Although cannabinoids may be a useful adjunct in treating chemotherapy-induced nausea and vomiting, limited evidence suggests it can prevent postoperative nausea and vomiting. In addition, some patients who consume cannabis can develop severe refractory cyclic nausea and vomiting caused by cannabinoid hyperemesis syndrome.
The PAIN panel recommended additional PONV prophylaxis for patients who consume more than 1.5 g per day of smoked cannabis, more than 300 mg per day of CBD oil, or more than 20 mg per day of THC oil. Additional PONV prophylaxis should also be considered for patients who consume a cannabis product more frequently than 2 to 3 times per day with an unknown CBD/THC content.
Monitoring and Maintaining Anesthetic Depth
Several research studies suggest cannabis consumption may be associated with increased anesthetic requirements to improve achievement of adequate depth of anesthesia. For instance, some human studies indicate self-reported cannabis users require increased propofol and volatile agents to achieve bispectral index readings less than 60.
According to this knowledge, the PAIN panel suggested some cannabis users may require additional anesthetic to achieve adequate depth of anesthesia during induction and maintenance of the anesthesia. In addition, the panel indicated that these patients may also have higher postoperative analgesic requirements.
This recommendation also applies to patients who consume more than 1.5 g/d−1 of smoked cannabis, more than 300 mg/d CBD oil, or more than 20 mg per day of THC oil, as well as to patients who consume a cannabis product more than 2 to 3 times per day with an unknown CBD/THC content.
Postdischarge Contact With Cannabis Authorizer
In an effort to improve postsurgical outcomes after discharge, the panel recommended that perioperative care providers should include a patient’s cannabis authorizer in the discharge planning. Cannabis authorizers may be nurse practitioners, general practitioners, oncologists, or pain physicians. This recommendation was made primarily for patients on higher doses of cannabis as well as patients who had been weaned off or substituted high cannabis doses.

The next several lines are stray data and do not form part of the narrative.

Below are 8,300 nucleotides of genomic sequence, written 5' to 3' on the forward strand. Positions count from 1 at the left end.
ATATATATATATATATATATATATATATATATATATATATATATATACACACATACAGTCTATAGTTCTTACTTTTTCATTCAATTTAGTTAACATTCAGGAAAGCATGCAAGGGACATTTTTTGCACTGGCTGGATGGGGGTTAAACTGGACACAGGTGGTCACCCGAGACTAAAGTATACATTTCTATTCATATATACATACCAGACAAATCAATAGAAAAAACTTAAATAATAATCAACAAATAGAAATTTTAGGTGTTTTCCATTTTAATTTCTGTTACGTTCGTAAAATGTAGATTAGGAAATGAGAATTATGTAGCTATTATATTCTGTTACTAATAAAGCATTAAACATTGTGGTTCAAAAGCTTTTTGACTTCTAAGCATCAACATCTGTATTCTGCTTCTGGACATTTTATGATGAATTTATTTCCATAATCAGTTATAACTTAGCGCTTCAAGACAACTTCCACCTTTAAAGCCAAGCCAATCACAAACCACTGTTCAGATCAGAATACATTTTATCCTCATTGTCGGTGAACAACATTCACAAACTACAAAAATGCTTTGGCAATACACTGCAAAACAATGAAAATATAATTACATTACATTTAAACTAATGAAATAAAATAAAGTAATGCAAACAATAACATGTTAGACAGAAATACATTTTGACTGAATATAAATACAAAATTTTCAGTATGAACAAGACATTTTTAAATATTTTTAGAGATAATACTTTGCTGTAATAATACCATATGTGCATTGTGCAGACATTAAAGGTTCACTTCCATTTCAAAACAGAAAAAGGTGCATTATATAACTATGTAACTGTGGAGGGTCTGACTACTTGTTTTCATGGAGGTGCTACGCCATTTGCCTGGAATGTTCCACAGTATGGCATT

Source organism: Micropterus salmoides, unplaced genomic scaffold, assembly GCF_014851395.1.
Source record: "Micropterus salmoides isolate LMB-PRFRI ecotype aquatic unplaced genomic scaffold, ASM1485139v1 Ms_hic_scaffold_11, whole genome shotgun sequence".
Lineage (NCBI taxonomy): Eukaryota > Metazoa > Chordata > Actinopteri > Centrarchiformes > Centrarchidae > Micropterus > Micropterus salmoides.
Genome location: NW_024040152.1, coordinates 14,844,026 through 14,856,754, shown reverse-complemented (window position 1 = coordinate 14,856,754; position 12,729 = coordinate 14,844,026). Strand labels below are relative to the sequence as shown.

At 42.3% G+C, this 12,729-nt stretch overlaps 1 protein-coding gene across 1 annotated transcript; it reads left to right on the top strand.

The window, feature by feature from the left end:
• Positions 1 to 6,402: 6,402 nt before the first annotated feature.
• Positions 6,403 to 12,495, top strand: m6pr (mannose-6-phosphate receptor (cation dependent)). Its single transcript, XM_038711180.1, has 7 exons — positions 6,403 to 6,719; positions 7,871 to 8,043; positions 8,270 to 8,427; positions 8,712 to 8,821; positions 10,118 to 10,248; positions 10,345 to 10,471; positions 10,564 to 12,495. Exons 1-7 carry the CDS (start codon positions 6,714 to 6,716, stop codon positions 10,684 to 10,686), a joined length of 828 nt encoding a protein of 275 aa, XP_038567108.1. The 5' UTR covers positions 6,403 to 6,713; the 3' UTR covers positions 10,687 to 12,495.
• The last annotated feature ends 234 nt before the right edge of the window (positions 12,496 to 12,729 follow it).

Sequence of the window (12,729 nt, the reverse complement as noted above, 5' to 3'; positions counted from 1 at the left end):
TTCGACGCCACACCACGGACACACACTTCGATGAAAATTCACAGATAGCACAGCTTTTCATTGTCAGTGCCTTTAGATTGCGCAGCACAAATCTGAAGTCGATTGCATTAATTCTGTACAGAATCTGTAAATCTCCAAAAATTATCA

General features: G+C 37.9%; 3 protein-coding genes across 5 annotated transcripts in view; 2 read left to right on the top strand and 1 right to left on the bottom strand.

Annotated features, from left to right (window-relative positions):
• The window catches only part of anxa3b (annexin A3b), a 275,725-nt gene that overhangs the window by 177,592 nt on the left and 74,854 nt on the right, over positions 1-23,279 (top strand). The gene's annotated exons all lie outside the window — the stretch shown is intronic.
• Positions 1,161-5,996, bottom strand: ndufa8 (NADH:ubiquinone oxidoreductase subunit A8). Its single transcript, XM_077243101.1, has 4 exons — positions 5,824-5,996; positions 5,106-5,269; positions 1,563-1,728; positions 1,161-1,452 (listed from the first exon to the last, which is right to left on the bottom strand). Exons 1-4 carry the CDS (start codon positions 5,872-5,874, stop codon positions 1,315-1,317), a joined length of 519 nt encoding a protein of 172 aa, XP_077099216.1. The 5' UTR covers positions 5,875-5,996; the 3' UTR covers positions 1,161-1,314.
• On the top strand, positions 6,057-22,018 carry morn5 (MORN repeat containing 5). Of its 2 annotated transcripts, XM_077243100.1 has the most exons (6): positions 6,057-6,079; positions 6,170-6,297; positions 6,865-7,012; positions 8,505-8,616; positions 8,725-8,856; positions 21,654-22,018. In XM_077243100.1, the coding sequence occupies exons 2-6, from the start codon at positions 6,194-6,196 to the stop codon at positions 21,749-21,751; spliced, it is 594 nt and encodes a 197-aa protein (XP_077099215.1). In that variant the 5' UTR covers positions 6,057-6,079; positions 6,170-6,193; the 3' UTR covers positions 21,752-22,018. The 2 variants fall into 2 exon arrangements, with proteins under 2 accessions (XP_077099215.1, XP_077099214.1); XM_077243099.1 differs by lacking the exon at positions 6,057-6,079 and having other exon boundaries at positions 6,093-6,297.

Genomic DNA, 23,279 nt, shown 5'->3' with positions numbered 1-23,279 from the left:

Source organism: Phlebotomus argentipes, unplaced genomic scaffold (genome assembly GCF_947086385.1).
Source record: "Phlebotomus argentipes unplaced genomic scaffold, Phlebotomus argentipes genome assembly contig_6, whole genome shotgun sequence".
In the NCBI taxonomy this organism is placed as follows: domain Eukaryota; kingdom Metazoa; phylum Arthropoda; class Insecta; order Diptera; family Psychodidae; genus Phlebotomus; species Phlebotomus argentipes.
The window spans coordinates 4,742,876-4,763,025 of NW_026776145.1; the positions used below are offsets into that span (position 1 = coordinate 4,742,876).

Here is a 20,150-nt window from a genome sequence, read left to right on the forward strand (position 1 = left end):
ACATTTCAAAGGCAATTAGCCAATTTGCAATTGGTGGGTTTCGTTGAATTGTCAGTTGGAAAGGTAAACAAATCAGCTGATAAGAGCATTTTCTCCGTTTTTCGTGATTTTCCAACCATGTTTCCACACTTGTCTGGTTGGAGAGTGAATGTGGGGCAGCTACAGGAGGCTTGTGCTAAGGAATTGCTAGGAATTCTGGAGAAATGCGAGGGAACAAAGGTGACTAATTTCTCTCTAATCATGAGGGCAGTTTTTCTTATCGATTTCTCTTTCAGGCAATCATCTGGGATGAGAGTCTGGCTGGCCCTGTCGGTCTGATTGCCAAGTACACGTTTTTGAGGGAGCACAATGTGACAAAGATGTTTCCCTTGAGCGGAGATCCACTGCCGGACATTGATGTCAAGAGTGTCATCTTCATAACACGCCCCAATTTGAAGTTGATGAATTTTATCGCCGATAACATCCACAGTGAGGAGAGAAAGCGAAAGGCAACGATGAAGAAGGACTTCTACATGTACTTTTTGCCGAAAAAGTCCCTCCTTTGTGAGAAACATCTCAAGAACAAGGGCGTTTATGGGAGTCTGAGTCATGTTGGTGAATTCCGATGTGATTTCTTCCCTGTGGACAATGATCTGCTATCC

According to the PAIN panel, there is a need for more randomized controlled trials examining patients who consume cannabis in the perioperative period, as this will help inform future guidance. In addition, the panel noted additional study is required to track perioperative outcomes among users of cannabis products. The panel also added that as both existing and new “cannabis preparations are used and the evidence regarding them grows, these guidelines will require review and regular updating.”
Disclosure: Several study authors declared affiliations with the pharmaceutical industry. Please see the original reference for a full list of authors’ disclosures.
Ladha KS, McLaren-Blades A, Goel A, et al. Perioperative Pain and Addiction Interdisciplinary Network (PAIN): consensus recommendations for perioperative management of cannabis and cannabinoid-based medicine users by a modified Delphi process. Published online October 28, 2020. Br J Anaesth. doi: 10.1016/j.bja.2020.09.026